This is sad and maddening because the entire perceived – or possibly manufactured – Global Warming crisis is based on the postulate that the Earth is growing warmer and that man-made greenhouse gas emissions are the primary cause of this warming.
- a hypothesis advanced as an essential presupposition, condition, or premise of a train of reasoning
The adherents Global Warming have based their whole platform of radical change on a hypothesis. Worse they continue to base their actions on this hypothesis even though what evidence they had to support it was always in contention and has later been countered by later evidence that they discovered themselves. Personally, I would describe that as an wildly inaccurate postulate from which to continue to propose an agenda.
We don’t actually have any proof that the planet is warming at all. Much of the earlier evidence that supported that hypothesis has since been called into question.
- Global ocean temperatures have not risen
- The West Antarctic Ice Sheet is over an active volcano
- Global surface temperatures have been stable for 10 years
- Sea levels may not be rising since the late 1990s
The Global Warming adherents are still clinging to the science of the last decade, which has been called into question by later findings. That is both foolish and poor science. The closest they seem to have come to altering their hypothesis to fit with the changing available facts is to rebrand Global Warming as Climate Change.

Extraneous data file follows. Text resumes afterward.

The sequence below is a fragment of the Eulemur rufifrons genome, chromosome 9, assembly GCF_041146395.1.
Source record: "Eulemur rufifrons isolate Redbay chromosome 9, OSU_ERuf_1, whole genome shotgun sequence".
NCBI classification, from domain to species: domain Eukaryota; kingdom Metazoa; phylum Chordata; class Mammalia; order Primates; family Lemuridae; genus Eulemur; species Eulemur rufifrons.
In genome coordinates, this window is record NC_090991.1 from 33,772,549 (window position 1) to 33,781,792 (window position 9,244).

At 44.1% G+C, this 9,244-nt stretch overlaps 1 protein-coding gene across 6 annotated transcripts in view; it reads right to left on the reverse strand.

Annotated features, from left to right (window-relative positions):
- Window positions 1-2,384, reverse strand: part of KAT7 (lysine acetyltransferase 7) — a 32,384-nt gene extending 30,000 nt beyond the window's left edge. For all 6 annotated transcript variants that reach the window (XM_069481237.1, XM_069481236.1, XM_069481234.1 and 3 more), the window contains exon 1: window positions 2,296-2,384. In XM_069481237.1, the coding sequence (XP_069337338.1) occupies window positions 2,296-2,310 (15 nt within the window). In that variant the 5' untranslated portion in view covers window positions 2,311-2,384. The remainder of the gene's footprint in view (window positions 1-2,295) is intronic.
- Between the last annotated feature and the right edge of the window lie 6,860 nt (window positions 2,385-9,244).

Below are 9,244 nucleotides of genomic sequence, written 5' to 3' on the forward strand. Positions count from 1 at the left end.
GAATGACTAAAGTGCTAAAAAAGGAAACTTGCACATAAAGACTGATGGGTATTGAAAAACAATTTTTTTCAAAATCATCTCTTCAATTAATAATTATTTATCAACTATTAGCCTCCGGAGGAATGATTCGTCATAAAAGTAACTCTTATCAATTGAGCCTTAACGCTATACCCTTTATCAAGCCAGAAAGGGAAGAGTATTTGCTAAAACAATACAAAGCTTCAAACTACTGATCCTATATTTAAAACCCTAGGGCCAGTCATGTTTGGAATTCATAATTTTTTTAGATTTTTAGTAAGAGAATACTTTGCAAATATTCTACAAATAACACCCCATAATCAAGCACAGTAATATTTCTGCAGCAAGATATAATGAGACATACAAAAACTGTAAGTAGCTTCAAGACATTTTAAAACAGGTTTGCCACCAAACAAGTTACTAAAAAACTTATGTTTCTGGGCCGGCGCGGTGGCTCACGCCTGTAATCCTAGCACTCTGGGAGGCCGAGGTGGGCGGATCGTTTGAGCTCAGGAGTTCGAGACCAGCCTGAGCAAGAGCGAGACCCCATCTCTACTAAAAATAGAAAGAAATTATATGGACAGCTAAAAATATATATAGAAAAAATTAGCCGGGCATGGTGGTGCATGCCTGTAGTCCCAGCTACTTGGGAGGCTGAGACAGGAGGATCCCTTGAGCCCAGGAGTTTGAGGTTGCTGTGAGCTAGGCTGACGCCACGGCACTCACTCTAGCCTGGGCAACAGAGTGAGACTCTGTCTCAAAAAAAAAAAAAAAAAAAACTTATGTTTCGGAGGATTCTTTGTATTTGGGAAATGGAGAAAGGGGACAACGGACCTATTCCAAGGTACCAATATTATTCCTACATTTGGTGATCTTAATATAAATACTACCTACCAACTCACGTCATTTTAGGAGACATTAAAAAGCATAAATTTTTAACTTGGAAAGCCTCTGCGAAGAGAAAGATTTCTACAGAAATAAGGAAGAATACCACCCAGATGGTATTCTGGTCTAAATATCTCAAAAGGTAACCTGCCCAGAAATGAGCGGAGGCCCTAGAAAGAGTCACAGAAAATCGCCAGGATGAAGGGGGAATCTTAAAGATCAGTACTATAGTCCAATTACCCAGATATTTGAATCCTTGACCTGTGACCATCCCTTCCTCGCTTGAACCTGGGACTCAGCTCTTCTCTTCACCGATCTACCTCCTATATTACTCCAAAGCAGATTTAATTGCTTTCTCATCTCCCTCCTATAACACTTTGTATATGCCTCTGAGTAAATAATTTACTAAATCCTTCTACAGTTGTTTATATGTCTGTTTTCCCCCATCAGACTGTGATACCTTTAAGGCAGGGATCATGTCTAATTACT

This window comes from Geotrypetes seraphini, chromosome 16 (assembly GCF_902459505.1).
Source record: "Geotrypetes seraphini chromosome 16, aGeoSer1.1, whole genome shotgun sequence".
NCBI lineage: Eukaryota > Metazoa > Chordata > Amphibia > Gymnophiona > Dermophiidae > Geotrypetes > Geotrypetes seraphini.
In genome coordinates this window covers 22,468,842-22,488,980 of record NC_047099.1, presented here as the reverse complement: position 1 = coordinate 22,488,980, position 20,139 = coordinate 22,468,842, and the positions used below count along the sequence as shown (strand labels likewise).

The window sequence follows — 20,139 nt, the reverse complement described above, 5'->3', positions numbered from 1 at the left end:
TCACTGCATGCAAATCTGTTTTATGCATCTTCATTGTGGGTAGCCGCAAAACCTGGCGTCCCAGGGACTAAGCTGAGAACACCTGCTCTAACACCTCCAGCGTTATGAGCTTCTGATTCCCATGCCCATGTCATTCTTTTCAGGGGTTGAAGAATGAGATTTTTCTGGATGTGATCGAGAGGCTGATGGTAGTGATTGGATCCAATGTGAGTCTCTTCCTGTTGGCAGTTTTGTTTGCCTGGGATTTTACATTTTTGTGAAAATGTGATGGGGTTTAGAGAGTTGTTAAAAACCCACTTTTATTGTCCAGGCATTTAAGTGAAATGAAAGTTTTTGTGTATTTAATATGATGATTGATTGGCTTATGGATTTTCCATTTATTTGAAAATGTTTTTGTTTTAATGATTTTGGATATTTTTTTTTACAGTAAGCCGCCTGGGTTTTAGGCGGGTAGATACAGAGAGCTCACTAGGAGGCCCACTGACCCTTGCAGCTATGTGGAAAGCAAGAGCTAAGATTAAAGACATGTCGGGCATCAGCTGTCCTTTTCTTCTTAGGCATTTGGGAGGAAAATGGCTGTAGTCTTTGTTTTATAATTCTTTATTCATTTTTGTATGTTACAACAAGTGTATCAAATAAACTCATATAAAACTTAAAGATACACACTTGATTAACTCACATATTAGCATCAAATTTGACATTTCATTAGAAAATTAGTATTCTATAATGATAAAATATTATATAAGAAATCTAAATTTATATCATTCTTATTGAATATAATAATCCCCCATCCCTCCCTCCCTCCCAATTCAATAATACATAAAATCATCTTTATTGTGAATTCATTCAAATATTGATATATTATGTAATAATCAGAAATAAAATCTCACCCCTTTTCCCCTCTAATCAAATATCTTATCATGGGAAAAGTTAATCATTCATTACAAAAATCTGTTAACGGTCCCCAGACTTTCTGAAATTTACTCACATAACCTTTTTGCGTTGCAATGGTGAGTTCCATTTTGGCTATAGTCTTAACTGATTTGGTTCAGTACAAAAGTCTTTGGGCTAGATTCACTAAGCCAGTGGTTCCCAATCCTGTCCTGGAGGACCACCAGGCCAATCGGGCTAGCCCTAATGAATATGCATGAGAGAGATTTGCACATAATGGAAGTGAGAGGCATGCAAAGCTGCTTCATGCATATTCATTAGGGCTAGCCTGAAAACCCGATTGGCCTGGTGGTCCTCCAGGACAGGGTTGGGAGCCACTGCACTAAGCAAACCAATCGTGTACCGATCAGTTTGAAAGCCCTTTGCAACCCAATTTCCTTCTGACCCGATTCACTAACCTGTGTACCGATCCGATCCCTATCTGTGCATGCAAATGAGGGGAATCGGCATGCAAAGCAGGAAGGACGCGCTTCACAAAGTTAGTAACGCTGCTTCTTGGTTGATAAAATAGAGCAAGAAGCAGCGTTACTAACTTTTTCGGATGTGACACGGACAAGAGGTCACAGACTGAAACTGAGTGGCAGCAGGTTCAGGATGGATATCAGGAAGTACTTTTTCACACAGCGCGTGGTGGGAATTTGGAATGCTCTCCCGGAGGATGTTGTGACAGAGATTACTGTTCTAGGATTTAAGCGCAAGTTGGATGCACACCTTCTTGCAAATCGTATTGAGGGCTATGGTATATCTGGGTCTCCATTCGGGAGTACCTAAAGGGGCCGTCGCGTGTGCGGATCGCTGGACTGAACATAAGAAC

I’m am not saying that the Earth’s climate isn’t changing, nor am I saying it isn’t growing warmer. I am saying that it isn’t proven by any means to be doing so. I think more research has to be done. I certainly think though that people shouldn’t be taking drastic, society changing actions to curb Global Warming until it is somewhat more rational to believe it’s happening; a less emotional satisfying but more reasoned approach seems to be called for.
On the other hand, none of the contrary evidence is significant enough to complete refute the hypothesis of Global Warming or Climate Change. Perhaps the Earth is growing warmer – but is mankind’s greenhouse gas emissions the primary culprit? The followers of Al Gore describe it as Anthropogenic Global Warming and would certainly have you believe so. Sadly for them, this is also a postulate that multi-disciplined evidence questions.
- The “Hockey Stick Graph”‘ was proven to be a fraud
- Astronomers have found other planets are warming as well
- Global temperatures don’t coincide with CO2 levels
So, in the face of contradictory evidence what should people do? Should we really overturn the industries and whole societies of the Developed World because of an innacurate postulate, or should we approach it with all due caution and not loose sight of issues beyond CO2 emissions?